When I was taking Museum Studies courses at Central Michigan University, there was a six letter acronym that never left the discussion: NAGPRA, or the Native American Graves Protection and Repatriation Act. This was the natural byproduct of going to a university located on the reservation of the Saginaw-Chippewa Indian Tribe of Michigan. In those discussions, we talked about the great ethical questions related to the acquisition or possession of human remains in a collection. We read books about Ishi and the Kennewick Man, stories similar to that of Minik in Give Me My Father’s Body, by Kenn Harper.
All of these cases demonstrate ethical violations that illustrate the dramatic difference in the ethical considerations of museums today and those from a hundred years ago. Those ethical dilemmas are beyond the pale these days. Would any of us really consider taking someone hundreds of miles from their home in order to study them? I wonder, though, about more subtle ethical questions. There are opportunities for ethical dilemmas every day, if we look for them. Give Me My Father’s Body does not cover only the larger ethical problems surrounding the bodies of four Polar Eskimos. It also discusses the problems created by William Wallace when he decided to solicit kickbacks from contractors doing work for the American Museum of Natural History (Harper 57). A no less serious ethical violation, but one that occurs far more often in our society. As professionals in public service today, it is these dilemmas that have the greatest ability to do us and our institutions harm.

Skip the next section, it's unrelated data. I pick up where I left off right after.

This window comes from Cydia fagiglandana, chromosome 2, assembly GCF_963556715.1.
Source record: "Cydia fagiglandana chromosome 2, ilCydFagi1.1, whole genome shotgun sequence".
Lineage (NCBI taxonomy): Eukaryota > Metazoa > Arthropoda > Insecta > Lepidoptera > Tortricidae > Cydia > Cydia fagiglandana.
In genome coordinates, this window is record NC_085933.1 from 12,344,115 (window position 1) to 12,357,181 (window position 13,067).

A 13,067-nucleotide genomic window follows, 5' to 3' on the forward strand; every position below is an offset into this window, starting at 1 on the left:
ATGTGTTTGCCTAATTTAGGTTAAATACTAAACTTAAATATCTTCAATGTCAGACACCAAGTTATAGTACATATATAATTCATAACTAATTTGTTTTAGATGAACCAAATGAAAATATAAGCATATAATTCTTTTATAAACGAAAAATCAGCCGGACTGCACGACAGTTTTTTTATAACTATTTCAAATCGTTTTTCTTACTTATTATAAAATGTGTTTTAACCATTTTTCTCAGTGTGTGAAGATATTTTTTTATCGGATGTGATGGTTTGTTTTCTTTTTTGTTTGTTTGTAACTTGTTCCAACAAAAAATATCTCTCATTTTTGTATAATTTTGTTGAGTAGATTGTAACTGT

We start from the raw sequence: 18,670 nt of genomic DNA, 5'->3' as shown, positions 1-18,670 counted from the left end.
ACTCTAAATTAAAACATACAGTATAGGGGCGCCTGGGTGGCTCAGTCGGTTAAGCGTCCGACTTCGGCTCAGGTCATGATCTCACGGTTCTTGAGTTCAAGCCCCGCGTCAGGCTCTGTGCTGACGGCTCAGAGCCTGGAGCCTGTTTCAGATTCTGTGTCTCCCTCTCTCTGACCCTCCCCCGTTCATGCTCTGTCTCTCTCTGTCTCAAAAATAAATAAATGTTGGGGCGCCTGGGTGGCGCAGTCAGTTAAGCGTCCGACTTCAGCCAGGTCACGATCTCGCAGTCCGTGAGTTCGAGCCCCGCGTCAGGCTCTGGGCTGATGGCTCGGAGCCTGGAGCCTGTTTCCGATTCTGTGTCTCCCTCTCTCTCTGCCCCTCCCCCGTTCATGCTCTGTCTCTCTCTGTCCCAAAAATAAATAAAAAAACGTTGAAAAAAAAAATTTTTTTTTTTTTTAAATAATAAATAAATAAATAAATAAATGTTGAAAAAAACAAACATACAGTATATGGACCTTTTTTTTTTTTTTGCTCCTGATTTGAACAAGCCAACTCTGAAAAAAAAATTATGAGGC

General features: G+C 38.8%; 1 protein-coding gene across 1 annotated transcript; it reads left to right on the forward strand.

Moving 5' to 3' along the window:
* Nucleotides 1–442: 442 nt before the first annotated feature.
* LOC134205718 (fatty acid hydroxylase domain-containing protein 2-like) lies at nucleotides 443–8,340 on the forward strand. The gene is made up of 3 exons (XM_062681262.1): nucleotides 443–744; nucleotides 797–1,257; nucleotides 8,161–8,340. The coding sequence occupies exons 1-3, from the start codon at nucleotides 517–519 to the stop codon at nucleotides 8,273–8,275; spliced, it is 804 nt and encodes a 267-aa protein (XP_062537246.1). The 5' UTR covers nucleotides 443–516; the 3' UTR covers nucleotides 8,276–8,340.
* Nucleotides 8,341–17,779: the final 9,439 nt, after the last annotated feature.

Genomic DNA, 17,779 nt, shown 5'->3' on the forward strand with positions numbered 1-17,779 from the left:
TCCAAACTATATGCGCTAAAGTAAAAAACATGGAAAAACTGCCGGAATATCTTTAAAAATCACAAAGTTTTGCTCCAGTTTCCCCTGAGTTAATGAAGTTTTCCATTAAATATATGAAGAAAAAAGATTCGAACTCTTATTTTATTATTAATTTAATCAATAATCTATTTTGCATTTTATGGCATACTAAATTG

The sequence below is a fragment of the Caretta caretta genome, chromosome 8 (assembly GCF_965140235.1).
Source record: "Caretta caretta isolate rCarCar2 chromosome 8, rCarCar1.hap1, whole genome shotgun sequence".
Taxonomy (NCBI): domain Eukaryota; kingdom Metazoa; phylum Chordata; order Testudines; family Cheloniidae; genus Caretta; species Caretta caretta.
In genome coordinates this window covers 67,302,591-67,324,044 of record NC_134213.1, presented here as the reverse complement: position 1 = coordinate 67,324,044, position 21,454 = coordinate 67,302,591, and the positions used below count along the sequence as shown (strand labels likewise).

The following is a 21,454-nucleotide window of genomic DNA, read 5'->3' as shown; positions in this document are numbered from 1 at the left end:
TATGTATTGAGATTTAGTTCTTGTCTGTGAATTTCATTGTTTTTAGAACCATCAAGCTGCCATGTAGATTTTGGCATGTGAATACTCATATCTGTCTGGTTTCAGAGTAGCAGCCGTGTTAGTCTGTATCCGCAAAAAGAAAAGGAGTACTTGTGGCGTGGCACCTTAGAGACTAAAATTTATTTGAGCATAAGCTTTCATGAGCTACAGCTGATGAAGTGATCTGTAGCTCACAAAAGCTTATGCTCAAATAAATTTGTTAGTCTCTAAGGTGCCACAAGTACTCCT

I discussed the issue of these more subtle, day-to-day ethical problems with Eva Fognell, the curator of the Thaw collection of Native American Art at the Fenimore Art Museum. Her advice to aspiring museum professionals was to work for organizations who value ethical practices. Ethics are difficult to maintain on your own. They can require great personal strength and belief that what you are doing is right. It is a very special person who can be ethical all on their own. When you belong to a team, though, your colleagues can support you in acting ethically. It is also important to remember that ethical practice in a museum requires leadership. Ms. Fognell mentioned was that a single person at the top of an organization has an increased ability to affect change within the organization. If you find yourself working for an organization that does not hold itself to the highest standards, it is far more difficult to affect change from the bottom.
Talking about ethics reminds me of an episode of West Wing. Mrs. Landingham, the President’s secretary, comes in to work after buying a new car. The President is astonished that she paid full sticker price for brand new SUV, but she is proud of that fact. She points out that it is against the law for White House employees to accept gifts in excess of $20, and a car salesmen taking money off the sticker price for no reason would be a gift. I just hope I have the support and strength to make a decision like that someday.
For this post I used:
Kenn Harper. Give Me My Father’s Body: The Life of Minik, the New York Eskimo. New York: Washington Square Press, 2000.
AAM. Code of Ethics for Museums, 1994.
With special thanks to Eva Fognell, curator of the Thaw collection of Native American Art at the Fenimore Art Museum.